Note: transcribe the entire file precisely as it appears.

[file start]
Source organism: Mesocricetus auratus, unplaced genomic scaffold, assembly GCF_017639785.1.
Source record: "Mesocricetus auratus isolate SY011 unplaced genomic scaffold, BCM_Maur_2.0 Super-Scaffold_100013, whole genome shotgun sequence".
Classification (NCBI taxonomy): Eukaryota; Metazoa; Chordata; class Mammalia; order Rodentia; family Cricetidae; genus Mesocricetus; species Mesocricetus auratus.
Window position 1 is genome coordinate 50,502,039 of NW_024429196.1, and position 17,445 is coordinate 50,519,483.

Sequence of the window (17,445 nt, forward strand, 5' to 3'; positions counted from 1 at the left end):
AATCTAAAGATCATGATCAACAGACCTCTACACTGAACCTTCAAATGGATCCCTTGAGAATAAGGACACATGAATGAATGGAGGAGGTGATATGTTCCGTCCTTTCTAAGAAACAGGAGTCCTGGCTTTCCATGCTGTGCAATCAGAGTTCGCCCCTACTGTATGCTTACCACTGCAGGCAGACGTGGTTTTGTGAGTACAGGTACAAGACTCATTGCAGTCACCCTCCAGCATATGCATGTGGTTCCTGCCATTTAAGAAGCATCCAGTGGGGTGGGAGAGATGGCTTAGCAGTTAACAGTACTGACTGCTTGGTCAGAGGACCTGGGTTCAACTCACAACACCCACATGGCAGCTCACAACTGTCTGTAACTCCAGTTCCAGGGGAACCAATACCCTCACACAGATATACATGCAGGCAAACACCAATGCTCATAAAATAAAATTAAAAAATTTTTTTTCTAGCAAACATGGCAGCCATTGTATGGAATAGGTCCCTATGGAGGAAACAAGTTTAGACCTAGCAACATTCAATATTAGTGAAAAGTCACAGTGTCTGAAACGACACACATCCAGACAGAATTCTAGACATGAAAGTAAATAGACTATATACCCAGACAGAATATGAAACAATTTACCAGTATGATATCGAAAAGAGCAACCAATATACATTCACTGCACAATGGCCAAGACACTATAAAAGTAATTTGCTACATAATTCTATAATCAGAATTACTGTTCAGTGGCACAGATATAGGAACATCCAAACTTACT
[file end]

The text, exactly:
Source organism: Mesocricetus auratus, unplaced genomic scaffold, assembly GCF_017639785.1.
Source record: "Mesocricetus auratus isolate SY011 unplaced genomic scaffold, BCM_Maur_2.0 Super-Scaffold_100013, whole genome shotgun sequence".
Classification (NCBI taxonomy): Eukaryota; Metazoa; Chordata; class Mammalia; order Rodentia; family Cricetidae; genus Mesocricetus; species Mesocricetus auratus.
Window position 1 is genome coordinate 50,502,039 of NW_024429196.1, and position 17,445 is coordinate 50,519,483.

Sequence of the window (17,445 nt, forward strand, 5' to 3'; positions counted from 1 at the left end):
AATCTAAAGATCATGATCAACAGACCTCTACACTGAACCTTCAAATGGATCCCTTGAGAATAAGGACACATGAATGAATGGAGGAGGTGATATGTTCCGTCCTTTCTAAGAAACAGGAGTCCTGGCTTTCCATGCTGTGCAATCAGAGTTCGCCCCTACTGTATGCTTACCACTGCAGGCAGACGTGGTTTTGTGAGTACAGGTACAAGACTCATTGCAGTCACCCTCCAGCATATGCATGTGGTTCCTGCCATTTAAGAAGCATCCAGTGGGGTGGGAGAGATGGCTTAGCAGTTAACAGTACTGACTGCTTGGTCAGAGGACCTGGGTTCAACTCACAACACCCACATGGCAGCTCACAACTGTCTGTAACTCCAGTTCCAGGGGAACCAATACCCTCACACAGATATACATGCAGGCAAACACCAATGCTCATAAAATAAAATTAAAAAATTTTTTTTCTAGCAAACATGGCAGCCATTGTATGGAATAGGTCCCTATGGAGGAAACAAGTTTAGACCTAGCAACATTCAATATTAGTGAAAAGTCACAGTGTCTGAAACGACACACATCCAGACAGAATTCTAGACATGAAAGTAAATAGACTATATACCCAGACAGAATATGAAACAATTTACCAGTATGATATCGAAAAGAGCAACCAATATACATTCACTGCACAATGGCCAAGACACTATAAAAGTAATTTGCTACATAATTCTATAATCAGAATTACTGTTCAGTGGCACAGATATAGGAACATCCAAACTTACT